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NCVI named after Dr Atta
Islamabad: In order to pay tributes to Dr Atta-ur-Rahman's eminent services as leading scholar and proficient scientist, renaming ceremony of NUST Centre of Virology and Immunology (NCVI) as Atta-ur-Rahman School of Applied Biosciences was held here on Tuesday.

The ceremony was attended by Dr Anwar Naseem, members of NUST administration, principals and deans of NUST Constituent Schools/Colleges and the faculty and students of NCVI.

Professor Dr Muhammad Ashraf, Principal NCVI, highlighted various accomplishments within the short span of time. He specifically mentioned the centre's mission to contribute towards eradication of animal and plant infectious and autoimmune diseases like dengue, hepatitis B/C, cotton leaf curl virus, wheat rust, rheumatoid arthritis, diabetes mellitus type II, etc.

He highlighted the richness of NCVI faculty and their research interests. During the past four years NCVI published 75 research articles in high Impact Factor International Journals along with winning over 25 research grants from various international agencies like US State Department, EU Commission, Bill Gates Foundation, COMSTEC/TWAS, etc.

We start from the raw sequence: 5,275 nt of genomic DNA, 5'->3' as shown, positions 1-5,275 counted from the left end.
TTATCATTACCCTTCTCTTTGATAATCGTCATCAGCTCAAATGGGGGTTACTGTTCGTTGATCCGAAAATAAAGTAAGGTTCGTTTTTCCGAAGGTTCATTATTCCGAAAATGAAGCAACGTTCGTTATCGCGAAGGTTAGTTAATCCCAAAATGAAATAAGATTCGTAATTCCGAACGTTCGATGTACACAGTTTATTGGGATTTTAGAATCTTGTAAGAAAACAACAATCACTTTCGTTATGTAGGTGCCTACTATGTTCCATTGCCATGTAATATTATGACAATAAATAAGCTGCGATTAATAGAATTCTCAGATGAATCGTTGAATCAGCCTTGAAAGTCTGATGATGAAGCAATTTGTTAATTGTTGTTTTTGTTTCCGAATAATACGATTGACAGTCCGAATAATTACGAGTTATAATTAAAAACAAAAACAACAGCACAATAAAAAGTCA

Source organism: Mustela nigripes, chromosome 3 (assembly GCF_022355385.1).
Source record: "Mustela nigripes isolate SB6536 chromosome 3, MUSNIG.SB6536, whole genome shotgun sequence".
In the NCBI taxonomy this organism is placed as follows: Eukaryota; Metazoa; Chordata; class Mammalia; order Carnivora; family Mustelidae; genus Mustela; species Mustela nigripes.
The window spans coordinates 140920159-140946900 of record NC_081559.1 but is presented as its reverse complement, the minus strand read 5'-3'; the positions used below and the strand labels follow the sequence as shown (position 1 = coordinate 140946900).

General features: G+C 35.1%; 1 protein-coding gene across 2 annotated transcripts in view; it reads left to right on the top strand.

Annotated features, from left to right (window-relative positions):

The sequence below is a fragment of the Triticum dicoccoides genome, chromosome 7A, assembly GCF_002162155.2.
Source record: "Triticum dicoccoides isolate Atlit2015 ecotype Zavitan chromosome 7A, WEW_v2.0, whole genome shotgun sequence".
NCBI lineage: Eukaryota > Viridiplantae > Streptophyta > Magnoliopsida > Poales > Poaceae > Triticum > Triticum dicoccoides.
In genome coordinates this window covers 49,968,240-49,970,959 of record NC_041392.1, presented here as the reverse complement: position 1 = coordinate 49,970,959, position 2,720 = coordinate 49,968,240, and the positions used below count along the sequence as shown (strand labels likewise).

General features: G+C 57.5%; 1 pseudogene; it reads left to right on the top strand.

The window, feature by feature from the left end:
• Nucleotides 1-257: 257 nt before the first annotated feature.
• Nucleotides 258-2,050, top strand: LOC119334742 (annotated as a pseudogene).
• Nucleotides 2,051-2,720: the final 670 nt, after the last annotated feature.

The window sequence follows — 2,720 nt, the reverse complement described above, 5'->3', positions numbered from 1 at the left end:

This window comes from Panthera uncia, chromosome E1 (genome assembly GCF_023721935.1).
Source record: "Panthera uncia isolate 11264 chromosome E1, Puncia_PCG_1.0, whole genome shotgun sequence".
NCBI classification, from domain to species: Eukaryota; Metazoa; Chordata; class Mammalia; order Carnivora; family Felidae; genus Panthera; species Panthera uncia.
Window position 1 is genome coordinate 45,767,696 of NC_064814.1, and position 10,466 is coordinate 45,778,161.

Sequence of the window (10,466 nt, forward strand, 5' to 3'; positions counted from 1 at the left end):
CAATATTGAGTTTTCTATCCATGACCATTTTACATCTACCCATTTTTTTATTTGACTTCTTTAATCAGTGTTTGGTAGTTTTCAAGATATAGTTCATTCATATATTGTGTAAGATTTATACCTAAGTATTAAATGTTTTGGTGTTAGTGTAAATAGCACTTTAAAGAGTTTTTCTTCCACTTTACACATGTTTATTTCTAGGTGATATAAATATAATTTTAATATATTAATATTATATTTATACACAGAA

Rector NUST, Engineer Muhammad Asghar while expressing his gratitude to the venerable scientist on consenting to name the Centre after him graded Dr Atta-ur-Rahman as an icon within the academic circles. He further added that it was only through his extremely dedicated and committed endeavours that Pakistan was able to achieve laurels in higher education.

Dr Atta-ur-Rahman extended his heartiest gratitude to the rector NUST for conferring upon him this unique honour. The chief guest valued the extremely efficient functioning of NUST within the circles of sciences and technology and appreciated the way it meets the research needs of the scholars.

The great scientist also asserted that the scholars should realize the urgency of directing all their energies towards personalised evolution of innovative sciences. He was also of the view that Pakistan had never been victimised by the scarcity of individual talent, potential and natural resources; the only need was to exploit all those reservoirs.

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Polytechnic college for girls on the cards
Rawalpindi: A plan to convert the site of the old building of Rawalpindi Municipal Corporation (RMC) at Jinnah Road into a polytechnic college for girls is on the cards.